I'm a pretty smart cookie. I know what a woman is. I also know that, for the most part, women cannot compete physically with men. If that weren't true, there wouldn't be women's sports leagues or women's sports in K-12 and college.
And no, a guy who claims to be a woman isn't a woman. William Thomas was an average swimmer until he changed his name to Lia and started swimming on the women's team, shattering records as he went. At least Bruce Jenner competed as a man and still set records. When a "trans woman" set a bunch of records in weightlifting in Canada, this happened:
A bearded pro powerlifter entered a women’s competition in Canada — and smashed a record held by a trans lifter who was watching.
Avi Silverberg, the head coach for Team Canada Powerlifting for more than 10 years, entered Saturday’s Heroes Classic tournament in Lethbridge, Alberta, after identifying as a female.
Video shared by athlete activist group
the Independent Council on Women’s Sports (ICONS) shows him walking up
to the platform still fully bearded and wearing a regular men’s singlet.
He then casually bench-pressed nearly 370 pounds — beating the current Alberta women’s record by almost 100 pounds.
That record — 275 pounds — was held by trans athlete Anne Andres, who was seen watching Silverberg while volunteering at the event.
This is the part I love:
ICONS said Silverberg “mocked the discriminatory [Canadian Powerlifting
Union] policy” that allows competitors to register for events under
their “gender identity and expression, rather than their sex or gender,”
vowing “no consequences” for doing so.
Your policy is stupid.
That worthless human Megan Rapinoe, whose team was beaten by some teenage boys, would be the nobody she deserves to be if she had to compete against men. Even LGBT icon Martina Navratilova has acknowledged that men should not compete athletically against women.
Here's what gets me: we all know this to be true. We all know that most men are bigger, stronger, and faster than most women. It's not a secret, it's not something that's just been discovered. This has been known by every member of our species for millenia. If this weren't true, we never would have passed Title IX and required universities to have more women sports than they previous had. That was done in 1972, back in the Dark Ages when people still had common sense.
So now we have Riley Gaines, an NCAA Champion (woman) swimmer, attacked physically by a biological man who claims to be a woman, because he didn't share Riley's viewpoint. And crazy lefties condemn Gaines because she is smart enough to think that women shouldn't have to compete against men athletically, and says so openly. I don't hear any of them condemning the biological male who decked her, no, that would be "transphobic". There was more than just one striking blow, read the whole story at the link.
When I was growing up, we were taught that a man should never hit a woman. The reason was obvious--it would be an unfair physical contest.
I heard more details about Gaines' ordeal while I was driving to work today, and then I heard a name. I came home and read the article linked above:
But SF State’s vice president for student affairs and enrollment
management, Jamillah Moore, sent an email that made no mention of an
apology to Gaines, or the acts following her speech about saving women’s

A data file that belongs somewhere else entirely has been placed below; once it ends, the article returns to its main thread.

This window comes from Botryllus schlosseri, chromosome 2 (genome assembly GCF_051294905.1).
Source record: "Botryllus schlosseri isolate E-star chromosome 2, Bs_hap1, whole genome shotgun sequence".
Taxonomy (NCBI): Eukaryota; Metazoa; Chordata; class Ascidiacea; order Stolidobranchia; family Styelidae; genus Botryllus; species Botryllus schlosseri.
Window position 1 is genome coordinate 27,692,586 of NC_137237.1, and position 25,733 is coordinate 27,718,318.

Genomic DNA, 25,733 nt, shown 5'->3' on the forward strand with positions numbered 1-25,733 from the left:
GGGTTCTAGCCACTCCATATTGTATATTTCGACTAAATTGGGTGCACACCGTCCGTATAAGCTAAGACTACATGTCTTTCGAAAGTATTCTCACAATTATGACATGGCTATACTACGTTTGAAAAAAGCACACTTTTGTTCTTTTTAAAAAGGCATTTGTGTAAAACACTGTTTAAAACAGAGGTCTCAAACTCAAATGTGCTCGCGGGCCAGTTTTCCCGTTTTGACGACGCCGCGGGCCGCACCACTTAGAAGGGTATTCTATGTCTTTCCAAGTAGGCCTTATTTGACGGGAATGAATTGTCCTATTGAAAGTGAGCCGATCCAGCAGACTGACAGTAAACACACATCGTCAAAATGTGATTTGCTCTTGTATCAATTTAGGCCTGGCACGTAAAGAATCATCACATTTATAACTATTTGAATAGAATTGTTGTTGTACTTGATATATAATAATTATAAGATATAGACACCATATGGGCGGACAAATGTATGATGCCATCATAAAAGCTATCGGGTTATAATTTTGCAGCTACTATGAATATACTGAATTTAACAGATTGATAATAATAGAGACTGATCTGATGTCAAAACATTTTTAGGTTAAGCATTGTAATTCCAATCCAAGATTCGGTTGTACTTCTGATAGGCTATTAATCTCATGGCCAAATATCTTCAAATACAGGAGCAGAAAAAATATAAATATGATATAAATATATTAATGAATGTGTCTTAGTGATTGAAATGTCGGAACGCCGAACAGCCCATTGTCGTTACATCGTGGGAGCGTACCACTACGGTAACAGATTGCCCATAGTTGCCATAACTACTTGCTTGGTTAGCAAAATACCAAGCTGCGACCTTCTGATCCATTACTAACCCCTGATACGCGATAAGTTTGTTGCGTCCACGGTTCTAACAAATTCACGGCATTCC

sports to the university’s chapter of Turning Point USA.
begin by saying clearly: the trans community is welcome and belongs at
San Francisco State University. Further, our community fiercely believes
in unity, connection, care and compassion, and we value different ideas
even when they are not our own," Moore wrote.
"Thank you to our
students who participated peacefully in Thursday evening’s event. It
took tremendous bravery to stand in a challenging space. I am proud of
the moments where we listened and asked insightful questions. I am also
proud of the moments when our students demonstrated the value of free
speech and the right to protest peacefully. These issues do not go away,
and these values are very much at our core."
Jamillah Moore. That's not a common name.
Twenty years ago I took 4 courses at Sac State in pursuit of a CLAD (cross-cultural, language, and academic development) credential. It was all the rage at the time, ensuring we teachers knew how to deal with students for whom English wasn't their first language. I wrote 7 blog posts about my experience, which wasn't positive, and the links are included in this post.
I was in a cohort of teachers, most of whom were from my district, who were taking classes for the CLAD credential. In one class there were about 25 teachers, mostly from my district, and all were women but me. The instructor created such a horrible class environment that--I am not exaggerating here--one of the other teachers would just spontaneously burst into tears, even if we were just working individually and quietly. And no, it was never the same person twice. You could cut the tension with a knife. I ended up having a relative of that instructor as one of my students a few years later (daughter or niece, I can't remember now) and I'll admit it took me a long time to warm up to that child. Anyway, that instructor ran a class that was by far the worst educational experience I'd ever had.
So going into next (and for me the final) class, most of us expected another train wreck, another racist disaster. I was quite surprised at how welcoming the instructor of this class was, how she "walked the walk" of tolerance, how she didn't attack when faced with an opinion with which she disagreed. I certainly didn't agree with some of the readings in that course, especially by nutjob Paolo Freire, but being exposed to ideas with which we disagree is part of education. The instructor handled the class adeptly, she truly impressed me.
Her name was Jamillah Moore.
To say I'm disappointed in her (non-)response to the SFSU mob violence would be a tremendous understatement.